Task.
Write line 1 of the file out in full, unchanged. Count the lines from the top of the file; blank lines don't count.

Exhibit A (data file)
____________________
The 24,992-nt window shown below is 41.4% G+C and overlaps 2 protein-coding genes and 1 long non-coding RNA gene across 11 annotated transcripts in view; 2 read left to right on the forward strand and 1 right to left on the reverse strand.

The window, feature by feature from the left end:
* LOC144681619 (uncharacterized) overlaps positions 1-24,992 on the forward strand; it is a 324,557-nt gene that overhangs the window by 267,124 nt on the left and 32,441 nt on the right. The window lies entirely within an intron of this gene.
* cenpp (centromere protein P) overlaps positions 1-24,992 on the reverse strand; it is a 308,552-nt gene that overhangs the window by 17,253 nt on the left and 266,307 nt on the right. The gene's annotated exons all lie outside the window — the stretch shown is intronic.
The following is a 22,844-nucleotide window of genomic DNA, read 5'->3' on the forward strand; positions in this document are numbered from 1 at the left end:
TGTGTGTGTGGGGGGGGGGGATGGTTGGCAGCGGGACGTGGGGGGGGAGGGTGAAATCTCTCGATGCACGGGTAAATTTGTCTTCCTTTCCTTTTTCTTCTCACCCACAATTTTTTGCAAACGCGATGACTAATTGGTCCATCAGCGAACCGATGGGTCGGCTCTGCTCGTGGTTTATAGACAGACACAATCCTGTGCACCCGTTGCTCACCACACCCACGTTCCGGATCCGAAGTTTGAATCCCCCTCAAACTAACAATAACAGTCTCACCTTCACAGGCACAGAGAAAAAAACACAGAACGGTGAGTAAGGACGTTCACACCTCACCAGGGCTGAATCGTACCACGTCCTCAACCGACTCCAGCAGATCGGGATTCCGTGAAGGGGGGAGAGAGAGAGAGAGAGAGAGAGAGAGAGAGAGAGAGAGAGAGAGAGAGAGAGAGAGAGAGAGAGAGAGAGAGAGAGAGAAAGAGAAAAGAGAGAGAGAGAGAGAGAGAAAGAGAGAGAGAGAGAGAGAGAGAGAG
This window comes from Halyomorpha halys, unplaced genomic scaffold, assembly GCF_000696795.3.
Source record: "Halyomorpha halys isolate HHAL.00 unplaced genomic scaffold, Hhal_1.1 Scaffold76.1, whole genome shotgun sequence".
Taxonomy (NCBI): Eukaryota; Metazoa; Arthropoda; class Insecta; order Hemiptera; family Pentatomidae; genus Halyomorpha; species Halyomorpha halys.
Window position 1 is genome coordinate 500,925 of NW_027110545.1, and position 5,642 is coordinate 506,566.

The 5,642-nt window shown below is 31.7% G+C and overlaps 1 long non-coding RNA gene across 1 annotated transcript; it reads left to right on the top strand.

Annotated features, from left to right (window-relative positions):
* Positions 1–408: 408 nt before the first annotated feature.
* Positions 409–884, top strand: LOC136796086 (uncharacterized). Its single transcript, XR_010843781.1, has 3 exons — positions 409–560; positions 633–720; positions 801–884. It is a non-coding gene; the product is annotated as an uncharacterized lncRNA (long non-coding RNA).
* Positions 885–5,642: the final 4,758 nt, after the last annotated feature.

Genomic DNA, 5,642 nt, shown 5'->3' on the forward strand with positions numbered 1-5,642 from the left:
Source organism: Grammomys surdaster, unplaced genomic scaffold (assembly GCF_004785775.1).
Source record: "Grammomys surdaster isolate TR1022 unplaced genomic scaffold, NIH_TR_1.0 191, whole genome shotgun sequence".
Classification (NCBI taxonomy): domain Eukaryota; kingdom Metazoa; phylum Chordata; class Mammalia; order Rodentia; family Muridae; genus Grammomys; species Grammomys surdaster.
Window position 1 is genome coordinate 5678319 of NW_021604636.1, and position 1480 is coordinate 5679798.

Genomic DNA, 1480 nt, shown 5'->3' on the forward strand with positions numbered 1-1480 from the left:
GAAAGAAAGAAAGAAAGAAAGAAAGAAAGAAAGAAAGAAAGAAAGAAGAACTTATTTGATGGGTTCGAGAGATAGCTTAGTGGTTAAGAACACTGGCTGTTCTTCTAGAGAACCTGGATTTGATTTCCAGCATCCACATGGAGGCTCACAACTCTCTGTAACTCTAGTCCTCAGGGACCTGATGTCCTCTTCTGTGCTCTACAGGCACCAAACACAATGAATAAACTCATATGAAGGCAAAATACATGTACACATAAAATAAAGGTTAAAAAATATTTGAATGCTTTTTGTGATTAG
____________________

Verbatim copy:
The 24,992-nt window shown below is 41.4% G+C and overlaps 2 protein-coding genes and 1 long non-coding RNA gene across 11 annotated transcripts in view; 2 read left to right on the forward strand and 1 right to left on the reverse strand.